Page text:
Fearing AI Bias, Google Blocks Gender-Based Pronouns From Gmail's Smart Compose

An AI is only as good as the data it learns from. And more than often, we humans are unfair with the variety of gender, race, class, and caste biases.

This biases are reflected to machines, as humans teach computers to become smarter. It also happens to Google in a way that it's concerning that it decided to block Gmail's Smart Compose AI tool from suggesting gender-based pronouns.

Gmail's Smart Compose was first introduced back in May 2018. What it does, is allowing users to automatically complete sentences as they typed them. This is similar to Google Search's autocomplete feature which suggest words as users continue typing.

But in Gmail's case, its natural language generation (NLG), which learns from patterns and relationships between words in emails, literature and web pages to write sentences, is more biased to men.

Gmail product manager Paul Lambert said that a problem was discovered in January when a company researcher typed "I am meeting an investor next week," and Smart Compose suggested "Do you want to meet him?" instead of "her" when attempting to autocomplete the question.

This AI bias towards the male gender was because the AI thought that the investor was likely to be a male, and very unlikely to be a female. The AI leans this from the data it got from emails written and received by 1.5 billion Gmail users around the world.

In the real world, this may not matter much, especially to those who don't use Gmail to compose or receive emails in English. But for those where feminism takes place promoting gender equality, which fueled part of the #MeToo movement, for example, this AI bias may not be well-received.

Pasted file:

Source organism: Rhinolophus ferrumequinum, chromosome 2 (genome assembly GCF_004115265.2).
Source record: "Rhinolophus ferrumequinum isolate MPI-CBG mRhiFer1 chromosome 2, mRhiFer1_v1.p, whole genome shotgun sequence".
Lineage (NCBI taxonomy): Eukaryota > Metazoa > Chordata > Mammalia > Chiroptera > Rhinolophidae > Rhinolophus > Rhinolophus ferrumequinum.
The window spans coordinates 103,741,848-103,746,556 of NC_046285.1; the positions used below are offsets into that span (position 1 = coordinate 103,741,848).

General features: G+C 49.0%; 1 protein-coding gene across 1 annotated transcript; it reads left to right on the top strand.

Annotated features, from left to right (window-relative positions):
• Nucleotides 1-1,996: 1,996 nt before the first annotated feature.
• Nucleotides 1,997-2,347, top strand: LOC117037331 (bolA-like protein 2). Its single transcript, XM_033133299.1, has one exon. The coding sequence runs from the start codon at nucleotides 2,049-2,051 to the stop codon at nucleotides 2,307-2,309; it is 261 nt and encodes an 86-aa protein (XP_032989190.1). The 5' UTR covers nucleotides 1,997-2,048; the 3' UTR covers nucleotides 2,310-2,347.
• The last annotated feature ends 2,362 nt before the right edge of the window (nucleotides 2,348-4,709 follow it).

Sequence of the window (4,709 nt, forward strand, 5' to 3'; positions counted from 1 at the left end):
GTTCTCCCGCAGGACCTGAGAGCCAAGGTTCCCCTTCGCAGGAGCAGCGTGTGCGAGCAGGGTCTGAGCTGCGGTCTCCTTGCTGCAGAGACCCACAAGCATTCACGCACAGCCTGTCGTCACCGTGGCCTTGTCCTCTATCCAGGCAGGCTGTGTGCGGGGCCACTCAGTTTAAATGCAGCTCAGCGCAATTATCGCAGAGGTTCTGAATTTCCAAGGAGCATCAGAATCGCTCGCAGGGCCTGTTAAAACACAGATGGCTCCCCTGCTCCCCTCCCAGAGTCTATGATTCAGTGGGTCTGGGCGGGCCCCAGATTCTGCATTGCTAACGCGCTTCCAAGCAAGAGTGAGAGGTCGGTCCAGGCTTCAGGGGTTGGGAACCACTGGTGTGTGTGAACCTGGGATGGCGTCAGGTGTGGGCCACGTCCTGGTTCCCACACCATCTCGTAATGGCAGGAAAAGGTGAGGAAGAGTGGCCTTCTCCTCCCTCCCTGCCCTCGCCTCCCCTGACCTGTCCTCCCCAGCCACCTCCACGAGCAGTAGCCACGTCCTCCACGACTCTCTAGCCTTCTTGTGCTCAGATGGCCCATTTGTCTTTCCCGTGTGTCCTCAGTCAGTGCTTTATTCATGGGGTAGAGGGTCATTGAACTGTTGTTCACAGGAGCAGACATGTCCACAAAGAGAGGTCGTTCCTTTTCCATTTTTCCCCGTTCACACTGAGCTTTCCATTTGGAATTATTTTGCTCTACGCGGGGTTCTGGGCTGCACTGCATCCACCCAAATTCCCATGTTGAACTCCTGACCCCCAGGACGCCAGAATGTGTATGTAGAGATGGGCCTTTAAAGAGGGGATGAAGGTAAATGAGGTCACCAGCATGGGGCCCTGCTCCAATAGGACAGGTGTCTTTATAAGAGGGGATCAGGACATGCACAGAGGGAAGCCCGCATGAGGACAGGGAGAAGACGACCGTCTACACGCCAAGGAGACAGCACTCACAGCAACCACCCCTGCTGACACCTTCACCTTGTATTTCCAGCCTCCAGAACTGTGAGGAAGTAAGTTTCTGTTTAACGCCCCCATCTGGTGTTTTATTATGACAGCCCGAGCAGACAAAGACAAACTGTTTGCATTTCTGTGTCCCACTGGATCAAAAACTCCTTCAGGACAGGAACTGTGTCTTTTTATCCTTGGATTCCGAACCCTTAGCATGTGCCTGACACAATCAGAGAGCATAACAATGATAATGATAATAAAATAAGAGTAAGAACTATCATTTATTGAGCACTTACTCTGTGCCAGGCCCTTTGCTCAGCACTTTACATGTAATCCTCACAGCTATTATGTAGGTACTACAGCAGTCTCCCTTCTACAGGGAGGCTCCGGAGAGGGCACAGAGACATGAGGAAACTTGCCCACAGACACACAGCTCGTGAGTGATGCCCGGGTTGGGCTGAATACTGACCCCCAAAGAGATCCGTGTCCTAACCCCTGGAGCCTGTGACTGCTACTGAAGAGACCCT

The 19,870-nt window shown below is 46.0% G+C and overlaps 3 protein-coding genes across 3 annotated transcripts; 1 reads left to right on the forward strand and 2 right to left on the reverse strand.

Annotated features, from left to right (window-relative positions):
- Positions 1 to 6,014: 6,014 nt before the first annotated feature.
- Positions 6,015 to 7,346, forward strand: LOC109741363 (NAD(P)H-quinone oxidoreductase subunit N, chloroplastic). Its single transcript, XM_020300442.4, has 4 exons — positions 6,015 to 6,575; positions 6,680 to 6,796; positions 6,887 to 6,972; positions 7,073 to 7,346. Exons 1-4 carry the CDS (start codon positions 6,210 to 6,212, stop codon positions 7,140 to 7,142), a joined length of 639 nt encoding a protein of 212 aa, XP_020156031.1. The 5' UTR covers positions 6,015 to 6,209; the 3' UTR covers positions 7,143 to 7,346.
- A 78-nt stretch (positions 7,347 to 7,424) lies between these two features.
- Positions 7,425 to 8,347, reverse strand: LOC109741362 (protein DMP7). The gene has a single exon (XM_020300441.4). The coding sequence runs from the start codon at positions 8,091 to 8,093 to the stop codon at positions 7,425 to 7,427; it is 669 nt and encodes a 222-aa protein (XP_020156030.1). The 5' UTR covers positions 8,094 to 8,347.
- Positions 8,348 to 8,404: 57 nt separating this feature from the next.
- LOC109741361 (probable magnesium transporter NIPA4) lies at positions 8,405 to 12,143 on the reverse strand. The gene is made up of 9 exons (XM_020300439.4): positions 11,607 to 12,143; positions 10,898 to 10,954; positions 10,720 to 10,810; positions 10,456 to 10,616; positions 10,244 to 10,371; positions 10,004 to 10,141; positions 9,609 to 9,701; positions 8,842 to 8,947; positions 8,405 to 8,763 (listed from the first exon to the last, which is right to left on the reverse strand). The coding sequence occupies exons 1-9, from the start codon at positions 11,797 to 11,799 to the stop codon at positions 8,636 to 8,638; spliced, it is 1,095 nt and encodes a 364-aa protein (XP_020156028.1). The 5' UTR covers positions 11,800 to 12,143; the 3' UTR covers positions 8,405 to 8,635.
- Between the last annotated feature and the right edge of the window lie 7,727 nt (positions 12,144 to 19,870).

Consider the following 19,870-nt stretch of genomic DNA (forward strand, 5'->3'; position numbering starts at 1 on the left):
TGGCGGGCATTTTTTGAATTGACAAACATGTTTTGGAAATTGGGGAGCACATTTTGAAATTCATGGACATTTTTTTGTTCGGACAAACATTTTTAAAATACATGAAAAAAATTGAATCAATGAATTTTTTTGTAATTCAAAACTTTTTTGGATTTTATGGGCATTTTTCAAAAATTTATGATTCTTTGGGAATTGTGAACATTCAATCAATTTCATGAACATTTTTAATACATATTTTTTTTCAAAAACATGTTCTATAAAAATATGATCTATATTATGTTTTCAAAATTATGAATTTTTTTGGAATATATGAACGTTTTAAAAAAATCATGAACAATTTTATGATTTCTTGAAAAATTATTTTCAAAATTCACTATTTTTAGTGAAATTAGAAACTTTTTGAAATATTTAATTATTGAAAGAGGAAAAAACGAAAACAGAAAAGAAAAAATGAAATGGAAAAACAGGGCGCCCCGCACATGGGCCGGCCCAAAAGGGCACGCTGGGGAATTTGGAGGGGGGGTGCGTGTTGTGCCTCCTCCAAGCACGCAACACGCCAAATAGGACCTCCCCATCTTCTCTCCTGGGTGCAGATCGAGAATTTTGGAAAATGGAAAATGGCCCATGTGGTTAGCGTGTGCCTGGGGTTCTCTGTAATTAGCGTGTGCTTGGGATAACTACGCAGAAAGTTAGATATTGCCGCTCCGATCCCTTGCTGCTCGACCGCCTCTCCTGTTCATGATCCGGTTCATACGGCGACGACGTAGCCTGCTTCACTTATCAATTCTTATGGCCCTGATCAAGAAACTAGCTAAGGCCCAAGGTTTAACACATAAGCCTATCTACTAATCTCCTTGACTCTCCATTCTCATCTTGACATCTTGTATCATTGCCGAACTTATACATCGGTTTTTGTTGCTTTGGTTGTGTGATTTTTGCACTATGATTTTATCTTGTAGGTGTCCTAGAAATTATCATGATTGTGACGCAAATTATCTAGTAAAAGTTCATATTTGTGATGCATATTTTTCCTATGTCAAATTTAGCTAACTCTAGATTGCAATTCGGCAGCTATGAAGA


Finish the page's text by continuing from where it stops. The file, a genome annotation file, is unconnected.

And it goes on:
Things can be even more concerning when the recipient is a transgender person, and preferred to be addressed as "they".

Gmail Smart Compose
Gmail's Smart Compose automatically complete sentences as users typed them

This is not the first time that Google messed up.

Due to its algorithms and the extensive use of AI to manage all the data it can handle, Google had experienced a fail in its image recognition feature in the past. At that time, Google's AI classified black people as "gorillas", a term which had a racist history.

Google Search had even suggested the anti-Semitic query "are jews evil" when users sought information about Jews.

In previous times, Google also had listed many women as middle-aged men, when its AI learned the data patterns from "Computers and Electronics” or “Parenting” to be occupied by mostly men at their 40s.

And in Gmail's issue, users of the internet and smartphones have accustomed to embarrassing gaffes from autocorrect features. But Google doesn't want to take any chances, especially when gender issues are reshaping politics and society, and critics are scrutinizing potential biases in AI like never before.

Because the risk is too high that Gmail's Smart Compose AI might predict someone’s gender identity incorrectly and offend users, Google decided to block gender-based pronouns altogether.

"Not all 'screw ups' are equal," Lambert said. Gender is a "a big, big thing" to get wrong.

Related: Due To 'Unfair Biases', Google Excludes Gendered Labels From Its Image Recognition AI